He said he appreciated my letter and wondered if there were any issues I’d like to discuss with their office. Hoo Boy, yes there were. I started with the survey. I told him I had experience with surveys during my professional life at the university, and that the survey they published seemed designed to reinforce a right wing agenda. He explained the survey was a carry-over from Congressman Bergman’s predecessor, Dan Benishek. I thought it looked familiar 🙂

Next we talked about a town hall meeting in the copper country. Gabe said their office was aware we were interested in a town hall meeting, and that they are doing their best to schedule one in the near future. I pressed him, but that was the most I was able to get.

“However,” he said, “there are two upcoming phone townhalls planned for next month.” My ears perked up. March 7th and 30th at 7:00 pm the congressman’s office will host a conference call format where constituents can call in and express their views directly. Gabe asked me for my name and phone number, and said I’d be contacted as the dates grew nearer with the phone number to dial and code so I could participate. Score!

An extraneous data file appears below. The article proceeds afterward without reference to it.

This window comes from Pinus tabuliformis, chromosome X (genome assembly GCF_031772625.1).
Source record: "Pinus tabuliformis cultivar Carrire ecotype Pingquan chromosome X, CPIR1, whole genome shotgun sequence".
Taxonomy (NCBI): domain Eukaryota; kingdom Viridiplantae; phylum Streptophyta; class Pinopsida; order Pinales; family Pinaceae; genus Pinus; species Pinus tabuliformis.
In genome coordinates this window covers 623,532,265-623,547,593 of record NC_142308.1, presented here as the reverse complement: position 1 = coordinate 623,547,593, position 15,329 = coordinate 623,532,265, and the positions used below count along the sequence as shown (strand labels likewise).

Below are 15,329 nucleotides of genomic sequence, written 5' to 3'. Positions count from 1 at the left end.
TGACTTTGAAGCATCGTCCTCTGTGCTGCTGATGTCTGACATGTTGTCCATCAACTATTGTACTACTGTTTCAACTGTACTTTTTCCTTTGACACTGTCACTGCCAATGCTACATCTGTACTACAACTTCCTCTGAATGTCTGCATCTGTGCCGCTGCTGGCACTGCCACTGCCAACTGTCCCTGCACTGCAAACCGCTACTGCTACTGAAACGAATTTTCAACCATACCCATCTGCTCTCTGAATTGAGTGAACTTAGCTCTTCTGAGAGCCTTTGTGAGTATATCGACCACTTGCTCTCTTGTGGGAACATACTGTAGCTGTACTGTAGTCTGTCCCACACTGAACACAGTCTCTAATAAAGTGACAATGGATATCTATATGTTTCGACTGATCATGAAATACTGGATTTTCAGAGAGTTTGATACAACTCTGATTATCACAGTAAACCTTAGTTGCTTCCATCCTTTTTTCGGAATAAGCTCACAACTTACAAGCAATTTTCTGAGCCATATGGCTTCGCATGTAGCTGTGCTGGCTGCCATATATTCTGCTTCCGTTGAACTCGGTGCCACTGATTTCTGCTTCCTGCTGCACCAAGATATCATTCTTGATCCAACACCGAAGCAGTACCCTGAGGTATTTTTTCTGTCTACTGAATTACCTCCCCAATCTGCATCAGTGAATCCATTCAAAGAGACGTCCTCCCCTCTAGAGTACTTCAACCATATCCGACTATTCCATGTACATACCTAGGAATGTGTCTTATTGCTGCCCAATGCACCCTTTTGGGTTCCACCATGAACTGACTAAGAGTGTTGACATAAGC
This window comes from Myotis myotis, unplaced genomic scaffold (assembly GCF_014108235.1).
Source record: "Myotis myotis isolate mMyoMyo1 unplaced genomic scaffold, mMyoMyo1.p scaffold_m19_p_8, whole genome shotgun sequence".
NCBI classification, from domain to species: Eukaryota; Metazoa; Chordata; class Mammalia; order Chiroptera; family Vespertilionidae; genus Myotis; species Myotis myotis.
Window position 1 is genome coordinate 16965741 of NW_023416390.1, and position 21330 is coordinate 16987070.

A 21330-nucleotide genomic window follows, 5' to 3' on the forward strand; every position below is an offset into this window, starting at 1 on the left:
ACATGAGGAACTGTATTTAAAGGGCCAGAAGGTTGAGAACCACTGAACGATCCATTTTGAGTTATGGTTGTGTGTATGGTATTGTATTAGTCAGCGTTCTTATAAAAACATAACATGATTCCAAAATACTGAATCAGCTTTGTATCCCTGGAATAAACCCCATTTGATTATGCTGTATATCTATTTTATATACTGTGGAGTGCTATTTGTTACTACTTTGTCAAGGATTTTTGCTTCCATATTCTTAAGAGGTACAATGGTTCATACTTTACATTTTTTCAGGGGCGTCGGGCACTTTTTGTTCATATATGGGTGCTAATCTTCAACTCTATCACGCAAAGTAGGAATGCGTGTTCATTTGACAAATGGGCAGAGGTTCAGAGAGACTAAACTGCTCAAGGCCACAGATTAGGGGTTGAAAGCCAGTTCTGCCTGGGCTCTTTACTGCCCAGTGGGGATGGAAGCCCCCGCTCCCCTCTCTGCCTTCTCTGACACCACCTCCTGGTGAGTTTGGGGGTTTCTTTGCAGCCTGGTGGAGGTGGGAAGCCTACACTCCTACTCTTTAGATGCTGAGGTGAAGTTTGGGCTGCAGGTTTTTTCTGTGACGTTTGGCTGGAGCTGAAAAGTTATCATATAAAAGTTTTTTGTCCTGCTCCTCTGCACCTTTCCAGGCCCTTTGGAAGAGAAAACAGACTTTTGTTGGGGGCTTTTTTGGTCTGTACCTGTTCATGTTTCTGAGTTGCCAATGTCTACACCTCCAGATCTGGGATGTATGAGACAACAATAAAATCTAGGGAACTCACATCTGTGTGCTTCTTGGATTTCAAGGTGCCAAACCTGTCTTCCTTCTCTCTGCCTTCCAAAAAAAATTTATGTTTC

We also talked extensively about the Affordable Care Act. I requested and received contact information from this young man, who is a resident of the Traverse City area, BTW. If you’d like to call and express your views and/or request a slot in the town hall meetings in March, dial (202) 225-4735. Anyone should be able to help you, but when I call next, I’ll ask for Gabe. He explained that 11-1 is usually their busiest time, and that Fridays are usually quietest. There are times when all 4 lines are busy, though, so don’t give up if you receive a busy signal.